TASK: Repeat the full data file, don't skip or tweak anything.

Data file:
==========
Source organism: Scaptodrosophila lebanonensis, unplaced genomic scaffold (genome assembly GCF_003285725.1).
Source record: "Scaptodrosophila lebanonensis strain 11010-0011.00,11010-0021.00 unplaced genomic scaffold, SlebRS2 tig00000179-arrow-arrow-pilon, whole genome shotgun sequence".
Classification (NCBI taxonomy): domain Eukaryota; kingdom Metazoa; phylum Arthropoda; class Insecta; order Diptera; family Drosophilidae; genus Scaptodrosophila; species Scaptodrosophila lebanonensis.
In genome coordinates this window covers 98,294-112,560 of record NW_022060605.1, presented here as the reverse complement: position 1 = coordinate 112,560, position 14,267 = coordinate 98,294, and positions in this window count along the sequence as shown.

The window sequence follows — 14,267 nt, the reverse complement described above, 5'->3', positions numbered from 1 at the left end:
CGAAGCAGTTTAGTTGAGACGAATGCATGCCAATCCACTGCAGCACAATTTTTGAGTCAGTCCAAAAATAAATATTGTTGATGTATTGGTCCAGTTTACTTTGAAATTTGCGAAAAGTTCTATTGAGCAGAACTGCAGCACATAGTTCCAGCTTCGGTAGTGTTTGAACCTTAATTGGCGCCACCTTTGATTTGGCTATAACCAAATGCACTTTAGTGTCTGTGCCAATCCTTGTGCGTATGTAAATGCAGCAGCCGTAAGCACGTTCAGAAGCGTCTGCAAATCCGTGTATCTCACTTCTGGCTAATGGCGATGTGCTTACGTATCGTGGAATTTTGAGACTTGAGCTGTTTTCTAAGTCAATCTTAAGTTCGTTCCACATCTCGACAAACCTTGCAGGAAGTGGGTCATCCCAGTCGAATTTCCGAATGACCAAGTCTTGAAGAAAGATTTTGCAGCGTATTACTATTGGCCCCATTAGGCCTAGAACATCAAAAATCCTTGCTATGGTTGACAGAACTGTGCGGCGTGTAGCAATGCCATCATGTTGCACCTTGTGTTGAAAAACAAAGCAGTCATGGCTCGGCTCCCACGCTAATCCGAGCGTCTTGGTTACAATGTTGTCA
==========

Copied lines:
Source organism: Scaptodrosophila lebanonensis, unplaced genomic scaffold (genome assembly GCF_003285725.1).
Source record: "Scaptodrosophila lebanonensis strain 11010-0011.00,11010-0021.00 unplaced genomic scaffold, SlebRS2 tig00000179-arrow-arrow-pilon, whole genome shotgun sequence".
Classification (NCBI taxonomy): domain Eukaryota; kingdom Metazoa; phylum Arthropoda; class Insecta; order Diptera; family Drosophilidae; genus Scaptodrosophila; species Scaptodrosophila lebanonensis.
In genome coordinates this window covers 98,294-112,560 of record NW_022060605.1, presented here as the reverse complement: position 1 = coordinate 112,560, position 14,267 = coordinate 98,294, and positions in this window count along the sequence as shown.

The window sequence follows — 14,267 nt, the reverse complement described above, 5'->3', positions numbered from 1 at the left end:
CGAAGCAGTTTAGTTGAGACGAATGCATGCCAATCCACTGCAGCACAATTTTTGAGTCAGTCCAAAAATAAATATTGTTGATGTATTGGTCCAGTTTACTTTGAAATTTGCGAAAAGTTCTATTGAGCAGAACTGCAGCACATAGTTCCAGCTTCGGTAGTGTTTGAACCTTAATTGGCGCCACCTTTGATTTGGCTATAACCAAATGCACTTTAGTGTCTGTGCCAATCCTTGTGCGTATGTAAATGCAGCAGCCGTAAGCACGTTCAGAAGCGTCTGCAAATCCGTGTATCTCACTTCTGGCTAATGGCGATGTGCTTACGTATCGTGGAATTTTGAGACTTGAGCTGTTTTCTAAGTCAATCTTAAGTTCGTTCCACATCTCGACAAACCTTGCAGGAAGTGGGTCATCCCAGTCGAATTTCCGAATGACCAAGTCTTGAAGAAAGATTTTGCAGCGTATTACTATTGGCCCCATTAGGCCTAGAACATCAAAAATCCTTGCTATGGTTGACAGAACTGTGCGGCGTGTAGCAATGCCATCATGTTGCACCTTGTGTTGAAAAACAAAGCAGTCATGGCTCGGCTCCCACGCTAATCCGAGCGTCTTGGTTACAATGTTGTCA